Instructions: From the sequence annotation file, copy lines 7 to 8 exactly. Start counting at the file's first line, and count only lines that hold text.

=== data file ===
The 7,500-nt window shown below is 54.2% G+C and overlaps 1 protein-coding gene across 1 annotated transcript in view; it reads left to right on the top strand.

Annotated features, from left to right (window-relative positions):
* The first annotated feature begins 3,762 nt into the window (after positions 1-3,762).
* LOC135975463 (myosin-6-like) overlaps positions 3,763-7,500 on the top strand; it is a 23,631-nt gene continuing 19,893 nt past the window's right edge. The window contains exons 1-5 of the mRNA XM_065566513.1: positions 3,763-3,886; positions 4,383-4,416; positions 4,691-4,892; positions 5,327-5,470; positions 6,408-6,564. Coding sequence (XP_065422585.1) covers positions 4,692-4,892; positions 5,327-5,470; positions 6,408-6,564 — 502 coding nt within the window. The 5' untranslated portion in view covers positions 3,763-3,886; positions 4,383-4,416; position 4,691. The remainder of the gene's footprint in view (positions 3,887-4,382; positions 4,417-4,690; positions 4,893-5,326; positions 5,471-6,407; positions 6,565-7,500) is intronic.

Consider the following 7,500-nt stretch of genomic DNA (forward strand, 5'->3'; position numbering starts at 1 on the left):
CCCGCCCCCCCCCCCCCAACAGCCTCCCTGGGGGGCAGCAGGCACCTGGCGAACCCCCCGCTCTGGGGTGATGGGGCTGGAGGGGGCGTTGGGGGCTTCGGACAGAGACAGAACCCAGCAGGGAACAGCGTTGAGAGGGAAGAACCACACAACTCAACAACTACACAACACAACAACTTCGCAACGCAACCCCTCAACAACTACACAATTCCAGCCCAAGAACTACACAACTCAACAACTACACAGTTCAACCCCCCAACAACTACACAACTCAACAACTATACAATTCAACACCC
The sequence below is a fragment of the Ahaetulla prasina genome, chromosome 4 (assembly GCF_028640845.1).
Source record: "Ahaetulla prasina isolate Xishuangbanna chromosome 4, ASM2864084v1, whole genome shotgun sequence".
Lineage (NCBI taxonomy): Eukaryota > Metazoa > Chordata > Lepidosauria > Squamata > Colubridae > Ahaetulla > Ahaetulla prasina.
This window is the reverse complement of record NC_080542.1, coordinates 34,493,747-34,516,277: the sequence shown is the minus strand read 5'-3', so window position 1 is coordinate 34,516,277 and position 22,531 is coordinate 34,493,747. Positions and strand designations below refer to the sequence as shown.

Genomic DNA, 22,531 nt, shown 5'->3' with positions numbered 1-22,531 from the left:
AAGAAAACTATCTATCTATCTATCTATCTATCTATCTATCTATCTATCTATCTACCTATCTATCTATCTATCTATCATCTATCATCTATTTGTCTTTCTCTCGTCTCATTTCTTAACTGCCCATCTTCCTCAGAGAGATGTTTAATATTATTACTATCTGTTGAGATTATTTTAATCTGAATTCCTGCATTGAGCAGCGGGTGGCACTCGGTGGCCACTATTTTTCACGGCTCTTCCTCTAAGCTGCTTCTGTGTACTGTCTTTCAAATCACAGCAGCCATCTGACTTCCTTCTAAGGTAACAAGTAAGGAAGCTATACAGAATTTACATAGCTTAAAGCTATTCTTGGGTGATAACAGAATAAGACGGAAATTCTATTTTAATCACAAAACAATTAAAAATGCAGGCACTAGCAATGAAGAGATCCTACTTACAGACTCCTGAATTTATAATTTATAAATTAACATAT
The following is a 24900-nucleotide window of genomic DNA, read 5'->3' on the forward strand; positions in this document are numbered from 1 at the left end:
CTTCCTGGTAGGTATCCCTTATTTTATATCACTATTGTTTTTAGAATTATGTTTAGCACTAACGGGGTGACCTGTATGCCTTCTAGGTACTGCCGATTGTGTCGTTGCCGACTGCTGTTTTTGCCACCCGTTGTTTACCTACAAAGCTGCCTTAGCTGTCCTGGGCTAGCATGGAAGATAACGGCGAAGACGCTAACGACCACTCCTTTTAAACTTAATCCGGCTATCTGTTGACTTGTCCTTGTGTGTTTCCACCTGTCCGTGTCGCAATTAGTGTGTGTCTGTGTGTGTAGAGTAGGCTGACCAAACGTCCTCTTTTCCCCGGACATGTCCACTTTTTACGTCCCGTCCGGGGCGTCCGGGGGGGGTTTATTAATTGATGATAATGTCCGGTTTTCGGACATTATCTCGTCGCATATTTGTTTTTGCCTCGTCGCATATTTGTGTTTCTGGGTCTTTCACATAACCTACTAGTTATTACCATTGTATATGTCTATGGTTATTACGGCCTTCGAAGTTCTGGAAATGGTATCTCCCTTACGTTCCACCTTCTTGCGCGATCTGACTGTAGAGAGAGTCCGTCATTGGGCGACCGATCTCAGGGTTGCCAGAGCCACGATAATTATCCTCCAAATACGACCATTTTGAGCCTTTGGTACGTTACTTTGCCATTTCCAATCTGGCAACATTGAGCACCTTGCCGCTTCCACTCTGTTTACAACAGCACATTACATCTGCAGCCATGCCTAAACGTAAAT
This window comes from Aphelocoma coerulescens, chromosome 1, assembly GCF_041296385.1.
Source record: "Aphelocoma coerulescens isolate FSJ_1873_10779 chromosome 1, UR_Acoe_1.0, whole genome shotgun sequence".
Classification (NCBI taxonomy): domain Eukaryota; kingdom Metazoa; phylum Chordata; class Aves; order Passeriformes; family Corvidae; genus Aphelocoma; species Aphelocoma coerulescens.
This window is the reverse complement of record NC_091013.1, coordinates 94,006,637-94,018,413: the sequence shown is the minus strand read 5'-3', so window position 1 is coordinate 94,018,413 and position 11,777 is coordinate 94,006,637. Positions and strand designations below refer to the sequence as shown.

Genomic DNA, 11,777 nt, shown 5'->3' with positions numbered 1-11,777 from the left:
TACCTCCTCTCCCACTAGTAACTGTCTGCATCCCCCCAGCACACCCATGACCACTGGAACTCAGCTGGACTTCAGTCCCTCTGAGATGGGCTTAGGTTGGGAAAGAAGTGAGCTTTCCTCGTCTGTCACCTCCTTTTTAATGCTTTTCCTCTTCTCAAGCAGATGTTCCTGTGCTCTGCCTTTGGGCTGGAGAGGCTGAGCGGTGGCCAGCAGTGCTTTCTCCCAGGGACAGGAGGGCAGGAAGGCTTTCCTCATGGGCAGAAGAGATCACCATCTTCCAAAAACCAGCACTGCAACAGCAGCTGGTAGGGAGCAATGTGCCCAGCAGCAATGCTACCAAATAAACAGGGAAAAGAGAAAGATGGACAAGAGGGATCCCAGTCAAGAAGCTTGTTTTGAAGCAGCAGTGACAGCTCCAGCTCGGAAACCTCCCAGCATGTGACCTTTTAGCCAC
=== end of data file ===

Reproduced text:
The sequence below is a fragment of the Ahaetulla prasina genome, chromosome 4 (assembly GCF_028640845.1).
Source record: "Ahaetulla prasina isolate Xishuangbanna chromosome 4, ASM2864084v1, whole genome shotgun sequence".